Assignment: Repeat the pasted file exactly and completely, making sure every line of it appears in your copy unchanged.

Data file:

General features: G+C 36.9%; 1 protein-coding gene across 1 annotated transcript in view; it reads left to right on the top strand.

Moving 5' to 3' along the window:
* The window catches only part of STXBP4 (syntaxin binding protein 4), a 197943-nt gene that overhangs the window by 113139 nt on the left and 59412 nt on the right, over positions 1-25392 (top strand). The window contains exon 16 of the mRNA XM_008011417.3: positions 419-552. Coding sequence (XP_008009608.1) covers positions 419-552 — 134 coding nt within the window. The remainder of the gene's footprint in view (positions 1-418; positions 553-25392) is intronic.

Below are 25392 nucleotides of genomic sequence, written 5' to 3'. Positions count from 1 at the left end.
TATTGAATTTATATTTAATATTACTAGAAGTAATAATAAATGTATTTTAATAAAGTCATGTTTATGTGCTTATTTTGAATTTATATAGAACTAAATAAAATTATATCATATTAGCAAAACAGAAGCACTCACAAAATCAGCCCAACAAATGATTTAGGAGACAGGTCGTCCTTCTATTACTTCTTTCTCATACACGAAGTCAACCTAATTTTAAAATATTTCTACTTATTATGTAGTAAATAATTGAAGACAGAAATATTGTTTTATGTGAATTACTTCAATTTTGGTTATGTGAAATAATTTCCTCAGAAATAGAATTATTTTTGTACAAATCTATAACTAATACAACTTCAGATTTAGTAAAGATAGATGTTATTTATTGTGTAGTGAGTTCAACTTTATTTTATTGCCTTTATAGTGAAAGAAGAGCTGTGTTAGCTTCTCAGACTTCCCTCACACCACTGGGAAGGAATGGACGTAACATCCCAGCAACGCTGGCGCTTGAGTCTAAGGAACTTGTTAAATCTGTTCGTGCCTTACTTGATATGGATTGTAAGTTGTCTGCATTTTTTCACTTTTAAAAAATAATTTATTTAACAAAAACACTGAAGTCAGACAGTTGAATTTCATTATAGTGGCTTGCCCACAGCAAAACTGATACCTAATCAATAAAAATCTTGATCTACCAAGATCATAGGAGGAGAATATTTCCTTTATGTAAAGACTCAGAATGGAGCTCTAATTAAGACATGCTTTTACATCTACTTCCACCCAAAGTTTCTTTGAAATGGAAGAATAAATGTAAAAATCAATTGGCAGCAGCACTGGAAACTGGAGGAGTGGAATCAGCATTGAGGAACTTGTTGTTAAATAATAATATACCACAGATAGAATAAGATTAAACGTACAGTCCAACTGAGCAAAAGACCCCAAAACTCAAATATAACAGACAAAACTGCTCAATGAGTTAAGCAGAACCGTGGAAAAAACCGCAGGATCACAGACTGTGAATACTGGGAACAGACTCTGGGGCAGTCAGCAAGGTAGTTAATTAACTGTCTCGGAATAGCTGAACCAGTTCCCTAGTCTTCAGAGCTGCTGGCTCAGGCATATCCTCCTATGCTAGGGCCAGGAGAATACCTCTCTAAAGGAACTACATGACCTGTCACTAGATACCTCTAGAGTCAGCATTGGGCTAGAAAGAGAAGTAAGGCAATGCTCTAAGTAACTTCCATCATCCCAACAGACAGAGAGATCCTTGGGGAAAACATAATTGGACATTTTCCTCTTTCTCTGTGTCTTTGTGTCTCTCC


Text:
General features: G+C 36.9%; 1 protein-coding gene across 1 annotated transcript in view; it reads left to right on the top strand.

Moving 5' to 3' along the window:
* The window catches only part of STXBP4 (syntaxin binding protein 4), a 197943-nt gene that overhangs the window by 113139 nt on the left and 59412 nt on the right, over positions 1-25392 (top strand). The window contains exon 16 of the mRNA XM_008011417.3: positions 419-552. Coding sequence (XP_008009608.1) covers positions 419-552 — 134 coding nt within the window. The remainder of the gene's footprint in view (positions 1-418; positions 553-25392) is intronic.

Below are 25392 nucleotides of genomic sequence, written 5' to 3'. Positions count from 1 at the left end.
TATTGAATTTATATTTAATATTACTAGAAGTAATAATAAATGTATTTTAATAAAGTCATGTTTATGTGCTTATTTTGAATTTATATAGAACTAAATAAAATTATATCATATTAGCAAAACAGAAGCACTCACAAAATCAGCCCAACAAATGATTTAGGAGACAGGTCGTCCTTCTATTACTTCTTTCTCATACACGAAGTCAACCTAATTTTAAAATATTTCTACTTATTATGTAGTAAATAATTGAAGACAGAAATATTGTTTTATGTGAATTACTTCAATTTTGGTTATGTGAAATAATTTCCTCAGAAATAGAATTATTTTTGTACAAATCTATAACTAATACAACTTCAGATTTAGTAAAGATAGATGTTATTTATTGTGTAGTGAGTTCAACTTTATTTTATTGCCTTTATAGTGAAAGAAGAGCTGTGTTAGCTTCTCAGACTTCCCTCACACCACTGGGAAGGAATGGACGTAACATCCCAGCAACGCTGGCGCTTGAGTCTAAGGAACTTGTTAAATCTGTTCGTGCCTTACTTGATATGGATTGTAAGTTGTCTGCATTTTTTCACTTTTAAAAAATAATTTATTTAACAAAAACACTGAAGTCAGACAGTTGAATTTCATTATAGTGGCTTGCCCACAGCAAAACTGATACCTAATCAATAAAAATCTTGATCTACCAAGATCATAGGAGGAGAATATTTCCTTTATGTAAAGACTCAGAATGGAGCTCTAATTAAGACATGCTTTTACATCTACTTCCACCCAAAGTTTCTTTGAAATGGAAGAATAAATGTAAAAATCAATTGGCAGCAGCACTGGAAACTGGAGGAGTGGAATCAGCATTGAGGAACTTGTTGTTAAATAATAATATACCACAGATAGAATAAGATTAAACGTACAGTCCAACTGAGCAAAAGACCCCAAAACTCAAATATAACAGACAAAACTGCTCAATGAGTTAAGCAGAACCGTGGAAAAAACCGCAGGATCACAGACTGTGAATACTGGGAACAGACTCTGGGGCAGTCAGCAAGGTAGTTAATTAACTGTCTCGGAATAGCTGAACCAGTTCCCTAGTCTTCAGAGCTGCTGGCTCAGGCATATCCTCCTATGCTAGGGCCAGGAGAATACCTCTCTAAAGGAACTACATGACCTGTCACTAGATACCTCTAGAGTCAGCATTGGGCTAGAAAGAGAAGTAAGGCAATGCTCTAAGTAACTTCCATCATCCCAACAGACAGAGAGATCCTTGGGGAAAACATAATTGGACATTTTCCTCTTTCTCTGTGTCTTTGTGTCTCTCC